Trouble codes. They're like the math problem the teacher puts on the chalkboard. You follow along, everything seems to make sense in a definite, orderly fashion and then, you try it yourself without anyone's assistance. Everything that made sense just minutes ago, suddenly turns into a language that you have no hope of deciphering. This is why we emphasize that the first purchase for your Corvette should be a shop manual. Whether you get one from our advertisers or find one at a swap meet, it will pay for itself when you need it most.
On a recent trip to the Corvette Clinic, Chris Petris told us about a C4 that was contributing to his balding fund by constantly throwing a code for the MAF sensor. He found the problem, and we decided to do a story for our readers, hopefully preventing the "follicle farming" Chris was subjected to.
There are three codes that pertain to the MAF sensor: Codes 33, 34, and 36. Code 33 (mass air signal voltage high) is set when the computer sees a high mass air reading at low engine speeds. In other words, there appears to be more airflow through the MAF sensor than the engine can physically breathe at a specific throttle and rpm.
Code 34 (mass air low) sets when the computer registers less than 5 grams of airflow at idle or 2.5 grams/second of air when the engine is first started. The mass air wire inside the MAF sensor should heat up after the car shuts off to clean any contaminants from the wire. When this fails to happen, the computer shows a Code 36 (mass air burn-off malfunction). We'll address and troubleshoot each code individually.
The mass air sensor is a simple design. It's comprised of a wire that heats up when the car is running. The air entering the engine through the MAF sensor cools the wire. The more air ingested by the engine, the more air must flow through the sensor. More air means a cooler wire. The computer knows how much air is entering the engine by the temperature of the wire inside the MAF sensor. The air/fuel mixture is dependent upon having accurate readings from the MAF sensor. If there were a problem, a Code 33 or 34 would be set. Once a Code 33 or 34 appears, the MAF sensor will shut down and the car will go into "basic strategy" mode, aka limp-home mode, until the key is turned off for at least 15 seconds. You'll know the MAF has stopped working when, in Chris' words, "You let off the throttle and it feels like an anchor just dropped."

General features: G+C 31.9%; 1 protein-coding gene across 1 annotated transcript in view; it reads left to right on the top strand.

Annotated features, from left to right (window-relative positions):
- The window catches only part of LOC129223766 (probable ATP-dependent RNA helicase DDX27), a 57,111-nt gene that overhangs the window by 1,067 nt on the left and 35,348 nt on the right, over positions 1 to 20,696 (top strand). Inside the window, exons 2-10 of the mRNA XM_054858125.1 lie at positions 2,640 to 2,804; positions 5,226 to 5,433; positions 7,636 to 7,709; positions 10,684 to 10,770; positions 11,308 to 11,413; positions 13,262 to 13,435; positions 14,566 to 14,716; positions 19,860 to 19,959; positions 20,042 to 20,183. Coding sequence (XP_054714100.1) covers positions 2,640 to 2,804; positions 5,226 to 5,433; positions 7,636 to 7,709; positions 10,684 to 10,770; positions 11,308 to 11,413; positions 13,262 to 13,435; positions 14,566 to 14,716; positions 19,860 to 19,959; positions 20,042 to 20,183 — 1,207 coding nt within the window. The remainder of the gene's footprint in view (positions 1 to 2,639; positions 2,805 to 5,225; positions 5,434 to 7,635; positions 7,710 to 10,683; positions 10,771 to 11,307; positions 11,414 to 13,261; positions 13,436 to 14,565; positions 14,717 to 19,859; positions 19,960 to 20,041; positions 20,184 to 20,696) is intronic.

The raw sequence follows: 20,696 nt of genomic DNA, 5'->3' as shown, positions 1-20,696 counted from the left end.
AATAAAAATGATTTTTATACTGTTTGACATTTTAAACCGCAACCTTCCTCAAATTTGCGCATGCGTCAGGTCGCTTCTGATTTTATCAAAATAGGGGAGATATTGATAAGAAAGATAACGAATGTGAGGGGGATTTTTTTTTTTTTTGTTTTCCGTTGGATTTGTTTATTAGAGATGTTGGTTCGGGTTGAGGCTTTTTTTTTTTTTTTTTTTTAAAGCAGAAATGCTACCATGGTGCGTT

A Code 33 can be set for several reasons. It appears if the dark green wire (circuit 998) has an open circuit or a bad sensor; if the black, burn-off control circuit wire (circuit 900) has power with the car running; or if the system has a bad ground. You must check for an open circuit on 998 at the ECM on connector B12. There are several places to check for a grounding problem. The cast-iron-headed '85s and '86s have the grounds on the rear of the driver-side head. You'll have to pull the wiper motor to check. The aluminum-headed '86s and '87s have a pack of grounds next to the oil-temp sensor and filter. On the '88 and '89 Corvettes, the ECM, dash, and sensor grounds are on a lower lefthand-side bellhousing stud.
A Code 34 could be set for several reasons as well. A bad ground, an opening in the ducting between the MAF and the throttle body, incorrect minimum idle-air setting of the throttle body, or a worn throttle body can all cause a Code 34. Typically, a worn throttle body or a bad ground will set a Code 34 intermittently (every third or fourth time). To see if the minimum idle air is causing the problem, open the throttle slightly as you try to start the car again. If it's easier to start, check the minimum idle air.
To check the throttle body, simply depress the cruise-control bellows and observe if the throttle-body linkage moves laterally instead of only rotating on the shaft. If there is noticeable movement, your throttle body is worn and the engine is getting unregistered air through the gaps.